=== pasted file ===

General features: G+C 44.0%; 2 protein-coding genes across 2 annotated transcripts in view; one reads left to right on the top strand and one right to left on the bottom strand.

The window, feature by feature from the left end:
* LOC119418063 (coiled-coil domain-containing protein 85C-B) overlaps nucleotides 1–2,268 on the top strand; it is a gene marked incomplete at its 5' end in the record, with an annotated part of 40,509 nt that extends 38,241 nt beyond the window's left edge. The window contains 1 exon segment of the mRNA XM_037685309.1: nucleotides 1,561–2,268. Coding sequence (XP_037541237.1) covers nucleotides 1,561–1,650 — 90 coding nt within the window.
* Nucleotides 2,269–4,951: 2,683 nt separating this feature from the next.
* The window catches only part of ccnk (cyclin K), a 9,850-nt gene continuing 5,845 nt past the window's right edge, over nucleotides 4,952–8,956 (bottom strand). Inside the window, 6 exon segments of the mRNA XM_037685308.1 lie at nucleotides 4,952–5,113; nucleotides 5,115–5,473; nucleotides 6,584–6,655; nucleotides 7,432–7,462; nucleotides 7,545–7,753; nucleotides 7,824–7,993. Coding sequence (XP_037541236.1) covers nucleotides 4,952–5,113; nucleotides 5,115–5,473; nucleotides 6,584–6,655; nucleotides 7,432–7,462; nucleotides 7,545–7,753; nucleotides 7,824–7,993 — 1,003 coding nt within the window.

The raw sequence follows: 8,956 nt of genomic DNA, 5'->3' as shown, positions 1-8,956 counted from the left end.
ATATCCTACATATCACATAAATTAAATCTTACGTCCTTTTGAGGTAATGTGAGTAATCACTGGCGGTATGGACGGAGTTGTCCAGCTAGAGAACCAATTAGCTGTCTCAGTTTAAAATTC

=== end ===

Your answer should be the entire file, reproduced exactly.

General features: G+C 44.0%; 2 protein-coding genes across 2 annotated transcripts in view; one reads left to right on the top strand and one right to left on the bottom strand.

The window, feature by feature from the left end:
* LOC119418063 (coiled-coil domain-containing protein 85C-B) overlaps nucleotides 1–2,268 on the top strand; it is a gene marked incomplete at its 5' end in the record, with an annotated part of 40,509 nt that extends 38,241 nt beyond the window's left edge. The window contains 1 exon segment of the mRNA XM_037685309.1: nucleotides 1,561–2,268. Coding sequence (XP_037541237.1) covers nucleotides 1,561–1,650 — 90 coding nt within the window.
* Nucleotides 2,269–4,951: 2,683 nt separating this feature from the next.
* The window catches only part of ccnk (cyclin K), a 9,850-nt gene continuing 5,845 nt past the window's right edge, over nucleotides 4,952–8,956 (bottom strand). Inside the window, 6 exon segments of the mRNA XM_037685308.1 lie at nucleotides 4,952–5,113; nucleotides 5,115–5,473; nucleotides 6,584–6,655; nucleotides 7,432–7,462; nucleotides 7,545–7,753; nucleotides 7,824–7,993. Coding sequence (XP_037541236.1) covers nucleotides 4,952–5,113; nucleotides 5,115–5,473; nucleotides 6,584–6,655; nucleotides 7,432–7,462; nucleotides 7,545–7,753; nucleotides 7,824–7,993 — 1,003 coding nt within the window.

The raw sequence follows: 8,956 nt of genomic DNA, 5'->3' as shown, positions 1-8,956 counted from the left end.
ATATCCTACATATCACATAAATTAAATCTTACGTCCTTTTGAGGTAATGTGAGTAATCACTGGCGGTATGGACGGAGTTGTCCAGCTAGAGAACCAATTAGCTGTCTCAGTTTAAAATTC